Inversion tables are another type of at-home care that can be helpful in alleviating back and sciatic pain, especially when bulging discs are the culprit. The idea behind inversion tables is that they hang you upside-down by your feet, which with the help of gravity takes pressure off the spine allowing it to relax and stretch out a little bit. You know how when your back is hurting, laying down flat and giving a good deep sigh can help it relax and feel better? A big part of that relief is due to your spine no longer carrying the weight of your entire body. Well, an inversion table does the same thing, AND helps elongate the spine a bit.
Now, inversion tables aren’t for everyone. If someone has high blood pressure, a history of stroke, or has glaucoma then an inversion table should absolutely not be used without consulting your doctor first. There are all sorts of models available, though it is important (especially for seniors) that it has some way of controlling the angle. Not everyone needs or wants to hang completely upside-down, and in some cases doing so can actually aggravate back pain. It’s best to start out with a more gentle angle, and work your way up, or back, or whatever. Amazon has a pretty good selection of inversion tables available, which you can see here: Inversion Tables at Amazon
Acupuncture for Sciatica
I know this may come as a surprise to some, but we absolutely recommend you get acupuncture if you have problems with sciatica! Acupuncture can help relieve pain, relax upset muscles, and help your body to heal itself without drugs or expensive and potentially risky surgery. In some cases we may recommend an MRI just to rule out anything serious (badly herniated disc, tumors, etc), but for many patients acupuncture is all they need.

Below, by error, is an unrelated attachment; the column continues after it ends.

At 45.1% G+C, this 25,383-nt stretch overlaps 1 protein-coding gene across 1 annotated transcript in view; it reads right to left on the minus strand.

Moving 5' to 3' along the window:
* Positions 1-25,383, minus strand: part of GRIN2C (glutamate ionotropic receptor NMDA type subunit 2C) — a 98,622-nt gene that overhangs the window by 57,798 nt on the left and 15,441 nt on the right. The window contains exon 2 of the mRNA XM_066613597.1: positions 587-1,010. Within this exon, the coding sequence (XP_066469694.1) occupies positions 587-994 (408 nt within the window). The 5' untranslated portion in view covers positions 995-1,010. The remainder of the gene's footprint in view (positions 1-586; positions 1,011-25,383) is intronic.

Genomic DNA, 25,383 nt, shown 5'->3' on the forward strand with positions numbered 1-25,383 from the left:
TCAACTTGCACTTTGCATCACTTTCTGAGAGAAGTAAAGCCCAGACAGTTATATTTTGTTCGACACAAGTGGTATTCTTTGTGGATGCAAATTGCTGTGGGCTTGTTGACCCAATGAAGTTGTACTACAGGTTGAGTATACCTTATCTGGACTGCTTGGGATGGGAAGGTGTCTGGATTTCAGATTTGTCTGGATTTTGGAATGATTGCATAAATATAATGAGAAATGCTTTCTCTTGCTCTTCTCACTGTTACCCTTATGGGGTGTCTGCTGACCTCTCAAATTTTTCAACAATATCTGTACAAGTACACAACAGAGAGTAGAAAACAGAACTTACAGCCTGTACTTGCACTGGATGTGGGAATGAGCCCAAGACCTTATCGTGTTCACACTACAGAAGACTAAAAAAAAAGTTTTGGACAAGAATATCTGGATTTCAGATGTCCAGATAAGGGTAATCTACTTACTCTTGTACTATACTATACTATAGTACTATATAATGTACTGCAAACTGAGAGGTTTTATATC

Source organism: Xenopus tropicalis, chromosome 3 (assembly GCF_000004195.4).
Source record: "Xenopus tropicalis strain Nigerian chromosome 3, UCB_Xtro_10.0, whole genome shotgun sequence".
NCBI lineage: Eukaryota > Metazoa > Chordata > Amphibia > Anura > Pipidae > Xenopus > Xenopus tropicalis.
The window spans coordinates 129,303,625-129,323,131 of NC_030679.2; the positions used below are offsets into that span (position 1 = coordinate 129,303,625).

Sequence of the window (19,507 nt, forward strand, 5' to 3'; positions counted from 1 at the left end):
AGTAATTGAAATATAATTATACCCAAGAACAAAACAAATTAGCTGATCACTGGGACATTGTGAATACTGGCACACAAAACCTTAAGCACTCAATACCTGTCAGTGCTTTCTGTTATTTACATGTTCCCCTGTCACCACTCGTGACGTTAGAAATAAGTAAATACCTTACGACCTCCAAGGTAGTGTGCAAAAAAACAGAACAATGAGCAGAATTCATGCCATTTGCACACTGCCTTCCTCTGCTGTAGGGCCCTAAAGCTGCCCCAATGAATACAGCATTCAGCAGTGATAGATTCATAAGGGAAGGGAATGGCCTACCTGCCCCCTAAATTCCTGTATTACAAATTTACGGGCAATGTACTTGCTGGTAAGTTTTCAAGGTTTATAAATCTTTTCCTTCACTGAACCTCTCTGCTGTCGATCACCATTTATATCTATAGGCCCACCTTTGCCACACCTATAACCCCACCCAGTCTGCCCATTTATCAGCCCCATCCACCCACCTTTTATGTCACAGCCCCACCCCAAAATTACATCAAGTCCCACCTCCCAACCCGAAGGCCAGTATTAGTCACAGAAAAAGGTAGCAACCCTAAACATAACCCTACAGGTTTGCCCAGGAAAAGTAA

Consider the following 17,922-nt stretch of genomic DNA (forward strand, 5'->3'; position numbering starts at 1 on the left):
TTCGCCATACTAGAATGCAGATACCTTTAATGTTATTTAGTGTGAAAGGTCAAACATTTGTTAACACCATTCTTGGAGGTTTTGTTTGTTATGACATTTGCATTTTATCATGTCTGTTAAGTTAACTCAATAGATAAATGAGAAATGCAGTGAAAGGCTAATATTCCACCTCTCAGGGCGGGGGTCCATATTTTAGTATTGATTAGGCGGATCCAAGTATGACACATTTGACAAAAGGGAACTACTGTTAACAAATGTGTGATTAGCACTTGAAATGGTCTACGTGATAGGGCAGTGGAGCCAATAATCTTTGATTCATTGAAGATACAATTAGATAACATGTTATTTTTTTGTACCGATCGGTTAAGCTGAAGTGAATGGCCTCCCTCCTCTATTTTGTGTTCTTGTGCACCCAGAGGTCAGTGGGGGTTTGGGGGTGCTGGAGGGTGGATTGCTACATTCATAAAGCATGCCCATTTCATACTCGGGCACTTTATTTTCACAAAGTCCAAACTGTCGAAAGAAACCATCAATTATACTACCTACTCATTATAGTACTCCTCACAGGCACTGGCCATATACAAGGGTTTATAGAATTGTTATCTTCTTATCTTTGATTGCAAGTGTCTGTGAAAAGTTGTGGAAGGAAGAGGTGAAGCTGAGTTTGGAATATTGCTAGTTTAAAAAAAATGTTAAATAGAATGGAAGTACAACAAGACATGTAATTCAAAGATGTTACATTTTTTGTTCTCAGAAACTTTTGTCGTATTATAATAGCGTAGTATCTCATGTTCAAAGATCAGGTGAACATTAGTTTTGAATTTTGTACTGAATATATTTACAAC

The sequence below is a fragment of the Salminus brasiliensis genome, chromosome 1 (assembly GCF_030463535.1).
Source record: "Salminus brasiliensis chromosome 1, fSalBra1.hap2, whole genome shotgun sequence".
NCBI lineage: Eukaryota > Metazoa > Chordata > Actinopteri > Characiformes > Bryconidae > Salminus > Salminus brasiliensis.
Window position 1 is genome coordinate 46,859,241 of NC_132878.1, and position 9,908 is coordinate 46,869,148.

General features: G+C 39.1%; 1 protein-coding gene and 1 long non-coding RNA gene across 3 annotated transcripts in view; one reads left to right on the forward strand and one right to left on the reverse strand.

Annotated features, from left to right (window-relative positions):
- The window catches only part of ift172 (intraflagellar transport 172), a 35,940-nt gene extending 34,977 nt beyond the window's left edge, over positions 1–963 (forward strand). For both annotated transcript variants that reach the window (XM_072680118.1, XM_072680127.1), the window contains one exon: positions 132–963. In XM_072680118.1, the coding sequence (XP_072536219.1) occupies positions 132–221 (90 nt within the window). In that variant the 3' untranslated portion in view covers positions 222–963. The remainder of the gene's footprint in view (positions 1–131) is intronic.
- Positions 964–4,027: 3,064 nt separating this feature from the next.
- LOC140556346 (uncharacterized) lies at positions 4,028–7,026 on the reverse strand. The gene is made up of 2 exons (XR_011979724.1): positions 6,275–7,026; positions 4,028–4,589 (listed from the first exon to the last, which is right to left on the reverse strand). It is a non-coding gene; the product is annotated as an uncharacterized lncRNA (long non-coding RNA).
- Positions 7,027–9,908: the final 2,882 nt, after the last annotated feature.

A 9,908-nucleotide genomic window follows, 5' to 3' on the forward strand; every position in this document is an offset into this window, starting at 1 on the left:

In our Fort Myers acupuncture clinic, we mostly use points on the limbs from the elbows and knees down to treat sciatica, usually a few on each hand and around each ankle (cluster needles around SI3 and GB34, and UB59, 60 and 62, for those interested in specific points). If you’re getting acupuncture elsewhere, understand that there are many different styles of acupuncture, and your acupuncturist may do things a little differently, which is perfectly OK! By the way, if you’re looking for affordable community acupuncture in another town, scroll back up and click on the blue recliner on the right side of the page. That’ll take you to POCA’s locate a clinic page, where you can find affordable community acupuncture clinics like ours all over the place!
An Ounce of Prevention…
The absolute best thing you can do to prevent any spine-related problem is to maintain good posture. Poor posture puts uneven stress on the vertebral discs, making them weaker on one side and more likely to start bulging one day. Having a wallet in your back pocket fits into the “poor posture” category too, because constantly having your hips tilted to one side does the same thing. We know you’ve probably heard it a thousand times, but when lifting anything, make sure you lift with your legs and not your back, and avoid turning at the waist while carrying anything heavy. Lastly, having a strong core (abdominal and back muscles) helps keep the spine stable and less susceptible to injury. Thanks for reading!